MRI: The New Gold Standard for Detecting Brain Hemorrhage?
To the Editor:
Computed tomography (CT) is widely considered as the gold standard to image brain hemorrhage. The main argument not to use MRI in acute stroke patients is its assumed low sensitivity for intracranial blood. Kidwell et al and Nighoghossian et al are to be congratulated for contributing important observations to the discussion about the capabilities of MRI in acute stroke.1,2⇓ Using T2*-weighted MR sequences, Kidwell et al found small deposits of hemosiderin in 5 of 41 acute stroke patients (12%, 95% CI 5% to 26%). Nighoghossian et al found traces of microbleeds in 20 of 100 of their prospectively examined stroke patients (20%, 13% to 29%). Higher incidences of cerebral microbleeds were seen in patients with primary intracerebral hemorrhages3 and with CADASIL.4
The hemosiderin deposits of cerebral microbleeds remain undetected by CT and may represent a risk for clinically relevant hemorrhages if the patients are treated with antithrombotic agents. Because of the small numbers of patients, both studies could not determine the clinical relevance and the impact of these findings on thrombolytic therapy.
Nighoghossian et al may have missed another important aspect of their findings: in their Figure 1, they presented the CT scan of an acute stroke patient with hypoattenuation of the right lentiform nucleus (hardly visible, because of the very low quality of image reproduction). The MRI of this patient was obtained immediately after the CT and showed a signal loss of the affected brain region on a T2*-weighted sequence indicating acute hemorrhage. CT and MRI confirmed a middle cerebral artery infarct with hemorrhagic transformation of the right lentiform nucleus during follow-up.
This observation suggests that MRI detects acute brain hemorrhages earlier than CT. It appears as if an acute stage of brain hemorrhage, eg, small amounts of unclotted blood, does not cause an increase in x-ray attenuation but can be detected by MRI because of the susceptibility effect of deoxyhemoglobin. If this impression is confirmed by other studies, MRI and not CT should serve as the gold standard for cerebral hemorrhages. MRI has the capacity to show hemorrhages in different stages, enabling the assessment of bleeding onset, whereas CT is positive only for acute and subacute hemorrhages. As shown by these previous studies,1–4⇓⇓⇓ MRI shows whether a stroke patient has a disease that is prone to cerebral microbleeds and whether the patient has an acute hemorrhage that may be missed by CT. This information could be highly relevant if a treatment with thrombolytic agents or antithrombotic drugs is planned. Consequently, MRI should be the imaging modality of first choice for acute stroke patients who may receive antithrombotic treatment.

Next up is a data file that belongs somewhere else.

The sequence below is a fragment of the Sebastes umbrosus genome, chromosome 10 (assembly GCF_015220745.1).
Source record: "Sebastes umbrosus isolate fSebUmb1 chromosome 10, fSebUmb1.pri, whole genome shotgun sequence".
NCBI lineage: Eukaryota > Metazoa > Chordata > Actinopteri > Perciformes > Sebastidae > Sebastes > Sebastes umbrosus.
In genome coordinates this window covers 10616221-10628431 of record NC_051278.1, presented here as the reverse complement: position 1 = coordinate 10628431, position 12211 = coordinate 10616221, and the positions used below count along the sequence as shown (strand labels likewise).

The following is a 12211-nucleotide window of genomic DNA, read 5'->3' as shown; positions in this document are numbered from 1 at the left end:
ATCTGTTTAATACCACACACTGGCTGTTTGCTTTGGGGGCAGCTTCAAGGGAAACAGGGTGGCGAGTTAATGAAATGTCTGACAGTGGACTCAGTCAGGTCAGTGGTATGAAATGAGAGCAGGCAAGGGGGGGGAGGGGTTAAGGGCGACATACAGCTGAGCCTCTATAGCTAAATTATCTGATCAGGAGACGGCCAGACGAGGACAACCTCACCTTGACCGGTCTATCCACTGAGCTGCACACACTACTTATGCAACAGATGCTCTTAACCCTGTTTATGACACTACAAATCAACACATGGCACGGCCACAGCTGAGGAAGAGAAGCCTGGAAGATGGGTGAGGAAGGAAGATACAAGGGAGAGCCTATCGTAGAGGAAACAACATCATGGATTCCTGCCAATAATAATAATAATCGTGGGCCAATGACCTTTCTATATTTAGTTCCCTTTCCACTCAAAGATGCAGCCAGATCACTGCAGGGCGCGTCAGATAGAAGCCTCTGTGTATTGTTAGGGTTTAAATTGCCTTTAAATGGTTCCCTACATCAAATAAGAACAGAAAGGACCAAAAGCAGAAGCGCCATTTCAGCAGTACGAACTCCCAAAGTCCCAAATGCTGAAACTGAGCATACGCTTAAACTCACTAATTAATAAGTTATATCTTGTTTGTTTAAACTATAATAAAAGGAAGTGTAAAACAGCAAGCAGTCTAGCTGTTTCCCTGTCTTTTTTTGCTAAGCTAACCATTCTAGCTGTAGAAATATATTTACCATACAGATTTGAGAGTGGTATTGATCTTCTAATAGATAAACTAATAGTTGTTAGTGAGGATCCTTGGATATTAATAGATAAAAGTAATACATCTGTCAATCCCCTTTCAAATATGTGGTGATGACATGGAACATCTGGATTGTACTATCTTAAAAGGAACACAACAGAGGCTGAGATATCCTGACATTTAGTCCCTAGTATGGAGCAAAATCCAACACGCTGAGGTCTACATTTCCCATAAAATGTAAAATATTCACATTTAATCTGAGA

- ↵Kidwell C, Saver J, Villablance J, Duckwiler G, Fredieu A, Gough K, Leary M, Starkman S, Gobin Y, Jahan R, Vespa P, Liebeskind D, Alger I, Vinuela F. Magnetic resonance imaging detection of microbleeds before thrombolysis: an emerging application. Stroke. 2002; 33: 95–98.
- ↵Nighoghossian N, Hermier M, Adeleine P, Blanc-Laserre K, Derex L, Honnorat J, Phillipeau F, Dugor J, Froment J, Trouillas P. Old microbleeds are a potential risk factor for cerebral bleeding after ischemic stroke: a gradient-echo T2*-weighted brain MRI study. Stroke. 2002; 33: 735–742.
- ↵Roob G, Lechner A, Schmidt R, Flooh E, Hartung H, Fazekas F. Frequency and location of microbleeds in patients with primary intracerebral hemorrhage. Stroke. 2000; 31: 2665–2669.
- ↵Dichgans M, Holtmannspötter M, Herzog J, Peters N, Bergmann M, Yousry T. Cerebral microbleeds in CADASIL: a gradient-echo magnetic resonance imaging and autopsy study. Stroke. 2002; 33: 67–71.